2. The Horror of Slavery

Most Americans recognize that slavery is a perpetual “black eye” on our nations’ history. But few understand the gravity of what these innocent African Americans endured. Carter and Ivey masterfully reveal the pitiful nature of slavery through the eyes of Thomas Johnson. Sympathetic readers will feel genuine grief as they walk with Johnson and experience the horror of his chains.

3. The Hallowed Ground of Friendship

Steal Away Home reminds readers of the importance and value of friendship. The friendship fostered by Spurgeon and Thomas is grounded in grace and nurtured by honest communication, genuine fun, rich encouragement, and biblical accountability. Like David and Jonathan, these two men are examples of friendship that glorifies God. Indeed, “A man of many companions may come to ruin, but there is a friend who sticks closer than a brother” (Prov. 18:24). Indeed, friendship is hallowed ground that too few men tread upon.

4. The Hope of the Gospel

Finally, this story shows how the gospel operates in the real world. Apart from grace, Charles Haddon Spurgeon and Thomas Johnson were dead in trespasses and sins, without hope and without God. Indeed, apart from grace, Spurgeon and Johnson were both spiritual slaves. Both men, however, were set free as they cast their hope on the Lord Jesus Christ. In the course of their very different earthly paths, they wound up on the same spiritual path, which ultimately led them both to the Celestial City!

Steal Away Home encouraged me personally and moved my soul in ways that most books only hope to do. Matt Carter and Aaron Ivey stepped up to the plate and hit the ball out of the park.  Their work will no doubt be a contender for book of the year.  I commend their work wholeheartedly!

I received this book free from the publisher. I was not required to write a positive review.

BOOK REVIEWS

Getting the Gospel Right – R.C. Sproul

gospR.C. Sproul, Getting the Gospel Right: The Tie That Binds Evangelicals Together Grand Rapids: Baker Books, 2017, 235 pp. $10.70

There are many things in life that we “get wrong.” Some of the things we get wrong may cause temporary pain or inconvenience but usually do not pose a significant challenge to our daily lives. But getting the gospel right has eternal implications. R.C. Sproul addresses this matter in his book, Getting the Gospel Right. Originally published in 1999, Baker Books has repackaged this timely book for a new audience that probably never had the chance to read the original work.

The book includes three parts. Part One discusses the Controversy Concerning the Gospel. The debate reaches back to the sixteenth century when Luther boldly challenged the doctrinal underpinnings of the Roman Catholic church.

Dr. Sproul helps readers determine the marks of a true church which is distinguished by the faithful proclamation of the gospel, the administration of the sacraments (or ordinances for Baptist readers), and church discipline. Since the Roman Catholic church has jettisoned the gospel by abandoning sola fide, which is essential to the biblical gospel, one would rightly consider Rome to be an apostate church. To assign such a label to the Roman Catholic church does not automatically mean that certain individuals have not experienced personal salvation; it merely demonstrates how Rome has abandoned the biblical gospel. The author adds, “When an essential truth of the gospel is condemned, the gospel itself is condemned with it, and without the gospel, an institution is not a Christian church.”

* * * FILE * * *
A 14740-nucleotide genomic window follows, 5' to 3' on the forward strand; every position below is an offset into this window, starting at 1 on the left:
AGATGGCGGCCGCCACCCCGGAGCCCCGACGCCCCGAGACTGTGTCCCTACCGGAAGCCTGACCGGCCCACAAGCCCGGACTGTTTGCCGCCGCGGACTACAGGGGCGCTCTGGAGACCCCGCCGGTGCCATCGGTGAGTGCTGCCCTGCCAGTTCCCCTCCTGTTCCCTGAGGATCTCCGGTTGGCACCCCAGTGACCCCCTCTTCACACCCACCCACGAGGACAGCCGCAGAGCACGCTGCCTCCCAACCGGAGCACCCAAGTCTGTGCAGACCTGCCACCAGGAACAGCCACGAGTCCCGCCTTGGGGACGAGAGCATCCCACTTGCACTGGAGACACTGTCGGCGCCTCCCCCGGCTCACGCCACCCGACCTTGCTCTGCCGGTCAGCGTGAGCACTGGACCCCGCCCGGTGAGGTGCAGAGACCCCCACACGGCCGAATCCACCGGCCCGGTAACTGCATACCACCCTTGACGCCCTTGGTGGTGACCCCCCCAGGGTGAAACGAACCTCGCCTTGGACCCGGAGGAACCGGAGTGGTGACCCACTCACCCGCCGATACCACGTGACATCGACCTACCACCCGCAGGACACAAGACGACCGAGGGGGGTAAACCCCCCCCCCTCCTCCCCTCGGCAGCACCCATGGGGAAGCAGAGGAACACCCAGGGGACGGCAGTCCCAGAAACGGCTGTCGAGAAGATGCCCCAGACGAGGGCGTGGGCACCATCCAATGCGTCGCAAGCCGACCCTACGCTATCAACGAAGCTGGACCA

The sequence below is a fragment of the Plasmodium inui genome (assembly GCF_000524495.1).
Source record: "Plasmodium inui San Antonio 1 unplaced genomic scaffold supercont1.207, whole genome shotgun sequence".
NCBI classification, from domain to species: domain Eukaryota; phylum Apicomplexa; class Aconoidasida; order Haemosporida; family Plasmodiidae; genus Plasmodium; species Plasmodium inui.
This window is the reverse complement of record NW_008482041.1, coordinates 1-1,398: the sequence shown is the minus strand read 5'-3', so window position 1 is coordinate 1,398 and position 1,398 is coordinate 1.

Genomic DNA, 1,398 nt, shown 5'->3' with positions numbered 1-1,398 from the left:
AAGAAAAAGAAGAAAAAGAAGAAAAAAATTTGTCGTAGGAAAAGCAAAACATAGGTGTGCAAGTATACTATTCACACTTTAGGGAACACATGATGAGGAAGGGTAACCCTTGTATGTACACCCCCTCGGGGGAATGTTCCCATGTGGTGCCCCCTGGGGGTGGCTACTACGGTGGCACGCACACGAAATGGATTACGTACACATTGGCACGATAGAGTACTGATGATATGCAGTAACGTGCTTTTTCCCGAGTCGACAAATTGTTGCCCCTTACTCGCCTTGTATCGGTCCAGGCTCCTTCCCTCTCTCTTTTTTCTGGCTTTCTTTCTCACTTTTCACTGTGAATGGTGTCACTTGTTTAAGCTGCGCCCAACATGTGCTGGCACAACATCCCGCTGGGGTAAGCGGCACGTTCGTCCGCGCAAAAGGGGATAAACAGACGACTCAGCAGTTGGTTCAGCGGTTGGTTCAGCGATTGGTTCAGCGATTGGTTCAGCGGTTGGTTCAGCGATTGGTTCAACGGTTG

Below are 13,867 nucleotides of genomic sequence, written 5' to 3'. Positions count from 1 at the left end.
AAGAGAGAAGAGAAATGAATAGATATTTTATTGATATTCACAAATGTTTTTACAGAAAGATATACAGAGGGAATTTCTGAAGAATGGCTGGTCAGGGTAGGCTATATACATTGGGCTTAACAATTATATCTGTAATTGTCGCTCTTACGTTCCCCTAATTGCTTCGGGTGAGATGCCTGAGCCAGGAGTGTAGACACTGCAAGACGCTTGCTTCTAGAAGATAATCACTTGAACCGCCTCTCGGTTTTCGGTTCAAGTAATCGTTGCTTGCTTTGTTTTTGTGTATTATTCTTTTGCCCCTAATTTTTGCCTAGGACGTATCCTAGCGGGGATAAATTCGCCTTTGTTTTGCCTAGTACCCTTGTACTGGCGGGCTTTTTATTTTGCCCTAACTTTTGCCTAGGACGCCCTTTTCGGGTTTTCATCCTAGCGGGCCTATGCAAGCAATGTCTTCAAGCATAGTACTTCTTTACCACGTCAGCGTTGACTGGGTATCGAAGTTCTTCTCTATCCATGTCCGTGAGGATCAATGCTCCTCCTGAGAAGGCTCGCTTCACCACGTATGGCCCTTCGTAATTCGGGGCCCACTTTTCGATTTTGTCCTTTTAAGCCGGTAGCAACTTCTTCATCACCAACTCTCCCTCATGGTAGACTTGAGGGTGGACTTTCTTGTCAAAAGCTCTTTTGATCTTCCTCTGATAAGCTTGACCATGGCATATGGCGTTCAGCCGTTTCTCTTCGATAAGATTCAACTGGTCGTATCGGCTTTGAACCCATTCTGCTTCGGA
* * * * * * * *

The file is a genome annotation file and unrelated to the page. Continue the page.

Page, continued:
The author presents the historical debate between evangelicals and Rome by clearly identifying the meaning of the term, evangelical. The term means “the gospel.” Sproul continues, “The Reformers used the term evangelical to define their movement as it related to the central theological issue of the day, the doctrine of justification by faith alone … the Reformers believed that sola fide is essential to the gospel, that without sola fide one does not have the gospel.”

Sproul continues by explaining the rise of liberalism and the ECT (Evangelicals and Catholics Together) document that “heralded another subtle but significant shift in the contribution of sola fide to evangelical unity.”

Part Two includes a critical analysis of The Gift of Salvation, the joint statement by Roman Catholics and evangelicals in October 1997. Sproul’s comments and critiques are straightforward and gracious. He affirms the points of agreement between Rome and evangelicals but he also identifies several doctrinal deficiencies. These deficiencies who prevent most evangelicals from endorsing such a document.

Part Three includes a detailed exposition of The Gospel of Jesus Christ: An Evangelical Celebration, a document that was drafted by notable evangelicals including D.A. Carson, J.I. Packer, R.C. Sproul, and others.

The document includes a series of affirmations and denials and is essentially an exposition of the document, which includes safeguards and doctrinal sideboards which help preserve the very essence and purity of the gospel.

We may get things many things wrong in life. Such decisions may prove painful in the short run, but in the final analysis, such decisions have little effect upon our lives. Failing to get the gospel right, however, has eternal implications.Getting the Gospel Right reminds readers of the importance maintaining our allegiance to the truth of God’s Word. Trifling with the gospel is simply not an option for followers of Jesus Christ.